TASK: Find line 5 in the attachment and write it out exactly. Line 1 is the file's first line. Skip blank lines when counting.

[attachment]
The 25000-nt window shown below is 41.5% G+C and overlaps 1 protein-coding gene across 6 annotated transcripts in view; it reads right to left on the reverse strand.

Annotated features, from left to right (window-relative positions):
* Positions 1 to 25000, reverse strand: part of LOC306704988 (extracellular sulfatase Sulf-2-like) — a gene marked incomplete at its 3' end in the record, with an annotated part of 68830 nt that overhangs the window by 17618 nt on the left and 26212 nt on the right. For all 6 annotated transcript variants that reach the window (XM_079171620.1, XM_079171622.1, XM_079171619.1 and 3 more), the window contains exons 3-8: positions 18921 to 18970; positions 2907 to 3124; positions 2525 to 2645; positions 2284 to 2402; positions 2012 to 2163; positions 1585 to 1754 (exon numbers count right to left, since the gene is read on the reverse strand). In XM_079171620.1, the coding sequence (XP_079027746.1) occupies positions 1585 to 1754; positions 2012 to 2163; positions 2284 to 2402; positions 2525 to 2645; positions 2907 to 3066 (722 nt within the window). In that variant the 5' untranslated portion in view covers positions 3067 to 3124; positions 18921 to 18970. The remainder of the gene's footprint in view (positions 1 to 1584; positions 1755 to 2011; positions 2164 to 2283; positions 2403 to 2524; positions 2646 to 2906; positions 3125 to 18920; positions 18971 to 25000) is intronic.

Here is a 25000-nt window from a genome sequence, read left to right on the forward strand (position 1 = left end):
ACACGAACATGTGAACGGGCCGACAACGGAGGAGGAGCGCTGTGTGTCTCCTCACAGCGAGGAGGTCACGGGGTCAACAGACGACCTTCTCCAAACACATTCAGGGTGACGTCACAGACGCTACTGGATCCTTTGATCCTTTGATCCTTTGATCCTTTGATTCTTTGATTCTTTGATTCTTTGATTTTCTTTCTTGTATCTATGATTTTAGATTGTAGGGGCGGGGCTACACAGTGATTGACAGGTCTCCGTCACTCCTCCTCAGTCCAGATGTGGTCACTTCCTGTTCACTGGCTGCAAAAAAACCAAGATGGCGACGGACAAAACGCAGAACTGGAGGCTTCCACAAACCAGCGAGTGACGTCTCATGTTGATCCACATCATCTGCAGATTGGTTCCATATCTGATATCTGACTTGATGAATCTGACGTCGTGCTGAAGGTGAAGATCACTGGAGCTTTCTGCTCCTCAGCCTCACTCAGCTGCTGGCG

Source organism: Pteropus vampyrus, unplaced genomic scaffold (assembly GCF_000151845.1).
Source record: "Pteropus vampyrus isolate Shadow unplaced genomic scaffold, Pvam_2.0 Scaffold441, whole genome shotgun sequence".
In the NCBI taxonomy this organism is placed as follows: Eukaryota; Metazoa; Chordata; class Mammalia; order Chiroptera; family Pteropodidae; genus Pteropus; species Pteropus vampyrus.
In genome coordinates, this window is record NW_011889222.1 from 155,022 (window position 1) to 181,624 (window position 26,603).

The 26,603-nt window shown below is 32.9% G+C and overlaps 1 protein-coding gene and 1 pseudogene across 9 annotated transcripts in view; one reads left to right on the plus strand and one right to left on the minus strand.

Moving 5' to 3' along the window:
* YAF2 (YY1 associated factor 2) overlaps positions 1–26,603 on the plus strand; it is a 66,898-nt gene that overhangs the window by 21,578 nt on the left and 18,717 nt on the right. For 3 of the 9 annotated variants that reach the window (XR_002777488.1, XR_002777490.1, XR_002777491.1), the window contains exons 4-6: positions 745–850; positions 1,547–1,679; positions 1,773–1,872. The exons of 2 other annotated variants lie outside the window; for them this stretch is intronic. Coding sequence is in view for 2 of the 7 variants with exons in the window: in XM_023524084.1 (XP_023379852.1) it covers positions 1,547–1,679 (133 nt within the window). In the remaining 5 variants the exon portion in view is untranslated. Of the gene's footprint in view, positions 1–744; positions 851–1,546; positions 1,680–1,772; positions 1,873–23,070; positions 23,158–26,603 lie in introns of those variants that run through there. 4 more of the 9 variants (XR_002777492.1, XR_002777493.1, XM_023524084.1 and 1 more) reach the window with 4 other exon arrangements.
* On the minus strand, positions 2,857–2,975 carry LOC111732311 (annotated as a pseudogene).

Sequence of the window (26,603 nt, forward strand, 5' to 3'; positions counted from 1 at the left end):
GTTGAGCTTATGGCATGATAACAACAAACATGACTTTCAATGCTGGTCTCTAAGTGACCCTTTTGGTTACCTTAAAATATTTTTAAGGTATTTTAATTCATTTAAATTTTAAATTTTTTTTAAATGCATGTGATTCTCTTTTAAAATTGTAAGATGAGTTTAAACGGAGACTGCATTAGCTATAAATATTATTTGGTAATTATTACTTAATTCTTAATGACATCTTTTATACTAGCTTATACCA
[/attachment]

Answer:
ACACGAACATGTGAACGGGCCGACAACGGAGGAGGAGCGCTGTGTGTCTCCTCACAGCGAGGAGGTCACGGGGTCAACAGACGACCTTCTCCAAACACATTCAGGGTGACGTCACAGACGCTACTGGATCCTTTGATCCTTTGATCCTTTGATCCTTTGATTCTTTGATTCTTTGATTCTTTGATTTTCTTTCTTGTATCTATGATTTTAGATTGTAGGGGCGGGGCTACACAGTGATTGACAGGTCTCCGTCACTCCTCCTCAGTCCAGATGTGGTCACTTCCTGTTCACTGGCTGCAAAAAAACCAAGATGGCGACGGACAAAACGCAGAACTGGAGGCTTCCACAAACCAGCGAGTGACGTCTCATGTTGATCCACATCATCTGCAGATTGGTTCCATATCTGATATCTGACTTGATGAATCTGACGTCGTGCTGAAGGTGAAGATCACTGGAGCTTTCTGCTCCTCAGCCTCACTCAGCTGCTGGCG